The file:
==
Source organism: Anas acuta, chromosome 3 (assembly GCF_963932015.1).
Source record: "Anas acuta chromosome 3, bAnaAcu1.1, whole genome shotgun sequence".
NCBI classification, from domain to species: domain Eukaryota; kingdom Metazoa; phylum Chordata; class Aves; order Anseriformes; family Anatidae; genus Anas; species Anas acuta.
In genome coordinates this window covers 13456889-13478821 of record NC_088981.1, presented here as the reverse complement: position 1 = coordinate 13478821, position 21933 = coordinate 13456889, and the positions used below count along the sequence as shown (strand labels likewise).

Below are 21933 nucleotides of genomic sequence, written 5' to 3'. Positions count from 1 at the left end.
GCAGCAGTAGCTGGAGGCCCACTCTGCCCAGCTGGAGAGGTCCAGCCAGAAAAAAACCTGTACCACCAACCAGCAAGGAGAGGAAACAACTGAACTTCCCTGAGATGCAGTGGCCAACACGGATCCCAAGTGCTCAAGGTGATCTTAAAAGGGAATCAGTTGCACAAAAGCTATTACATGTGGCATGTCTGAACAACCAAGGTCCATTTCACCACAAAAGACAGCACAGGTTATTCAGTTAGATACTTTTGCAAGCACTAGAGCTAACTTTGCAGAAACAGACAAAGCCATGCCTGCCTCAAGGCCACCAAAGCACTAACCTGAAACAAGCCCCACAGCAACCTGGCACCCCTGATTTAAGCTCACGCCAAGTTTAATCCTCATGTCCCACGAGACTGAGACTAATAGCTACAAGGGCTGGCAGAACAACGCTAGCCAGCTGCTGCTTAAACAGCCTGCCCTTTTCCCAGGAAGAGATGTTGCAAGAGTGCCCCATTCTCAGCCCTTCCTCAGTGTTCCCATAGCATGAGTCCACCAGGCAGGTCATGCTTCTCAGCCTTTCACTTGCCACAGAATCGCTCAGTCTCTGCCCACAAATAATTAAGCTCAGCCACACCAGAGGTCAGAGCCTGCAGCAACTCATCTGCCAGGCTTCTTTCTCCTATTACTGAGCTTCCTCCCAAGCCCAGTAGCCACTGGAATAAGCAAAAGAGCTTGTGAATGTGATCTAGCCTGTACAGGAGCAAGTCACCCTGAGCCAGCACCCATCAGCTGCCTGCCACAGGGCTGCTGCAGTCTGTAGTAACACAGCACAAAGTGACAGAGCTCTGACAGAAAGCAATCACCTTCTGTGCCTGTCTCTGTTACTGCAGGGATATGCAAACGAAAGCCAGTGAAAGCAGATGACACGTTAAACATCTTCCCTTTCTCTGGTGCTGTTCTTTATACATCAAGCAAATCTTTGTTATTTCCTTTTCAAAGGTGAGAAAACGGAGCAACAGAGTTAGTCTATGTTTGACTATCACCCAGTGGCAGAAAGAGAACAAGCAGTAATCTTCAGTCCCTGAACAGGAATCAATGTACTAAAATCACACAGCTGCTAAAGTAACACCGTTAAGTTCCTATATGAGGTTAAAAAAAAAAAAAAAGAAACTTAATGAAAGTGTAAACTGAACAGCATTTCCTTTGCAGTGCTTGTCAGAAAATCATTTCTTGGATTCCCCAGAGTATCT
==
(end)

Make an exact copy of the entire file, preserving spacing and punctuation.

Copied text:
Source organism: Anas acuta, chromosome 3 (assembly GCF_963932015.1).
Source record: "Anas acuta chromosome 3, bAnaAcu1.1, whole genome shotgun sequence".
NCBI classification, from domain to species: domain Eukaryota; kingdom Metazoa; phylum Chordata; class Aves; order Anseriformes; family Anatidae; genus Anas; species Anas acuta.
In genome coordinates this window covers 13456889-13478821 of record NC_088981.1, presented here as the reverse complement: position 1 = coordinate 13478821, position 21933 = coordinate 13456889, and the positions used below count along the sequence as shown (strand labels likewise).

Below are 21933 nucleotides of genomic sequence, written 5' to 3'. Positions count from 1 at the left end.
GCAGCAGTAGCTGGAGGCCCACTCTGCCCAGCTGGAGAGGTCCAGCCAGAAAAAAACCTGTACCACCAACCAGCAAGGAGAGGAAACAACTGAACTTCCCTGAGATGCAGTGGCCAACACGGATCCCAAGTGCTCAAGGTGATCTTAAAAGGGAATCAGTTGCACAAAAGCTATTACATGTGGCATGTCTGAACAACCAAGGTCCATTTCACCACAAAAGACAGCACAGGTTATTCAGTTAGATACTTTTGCAAGCACTAGAGCTAACTTTGCAGAAACAGACAAAGCCATGCCTGCCTCAAGGCCACCAAAGCACTAACCTGAAACAAGCCCCACAGCAACCTGGCACCCCTGATTTAAGCTCACGCCAAGTTTAATCCTCATGTCCCACGAGACTGAGACTAATAGCTACAAGGGCTGGCAGAACAACGCTAGCCAGCTGCTGCTTAAACAGCCTGCCCTTTTCCCAGGAAGAGATGTTGCAAGAGTGCCCCATTCTCAGCCCTTCCTCAGTGTTCCCATAGCATGAGTCCACCAGGCAGGTCATGCTTCTCAGCCTTTCACTTGCCACAGAATCGCTCAGTCTCTGCCCACAAATAATTAAGCTCAGCCACACCAGAGGTCAGAGCCTGCAGCAACTCATCTGCCAGGCTTCTTTCTCCTATTACTGAGCTTCCTCCCAAGCCCAGTAGCCACTGGAATAAGCAAAAGAGCTTGTGAATGTGATCTAGCCTGTACAGGAGCAAGTCACCCTGAGCCAGCACCCATCAGCTGCCTGCCACAGGGCTGCTGCAGTCTGTAGTAACACAGCACAAAGTGACAGAGCTCTGACAGAAAGCAATCACCTTCTGTGCCTGTCTCTGTTACTGCAGGGATATGCAAACGAAAGCCAGTGAAAGCAGATGACACGTTAAACATCTTCCCTTTCTCTGGTGCTGTTCTTTATACATCAAGCAAATCTTTGTTATTTCCTTTTCAAAGGTGAGAAAACGGAGCAACAGAGTTAGTCTATGTTTGACTATCACCCAGTGGCAGAAAGAGAACAAGCAGTAATCTTCAGTCCCTGAACAGGAATCAATGTACTAAAATCACACAGCTGCTAAAGTAACACCGTTAAGTTCCTATATGAGGTTAAAAAAAAAAAAAAAGAAACTTAATGAAAGTGTAAACTGAACAGCATTTCCTTTGCAGTGCTTGTCAGAAAATCATTTCTTGGATTCCCCAGAGTATCT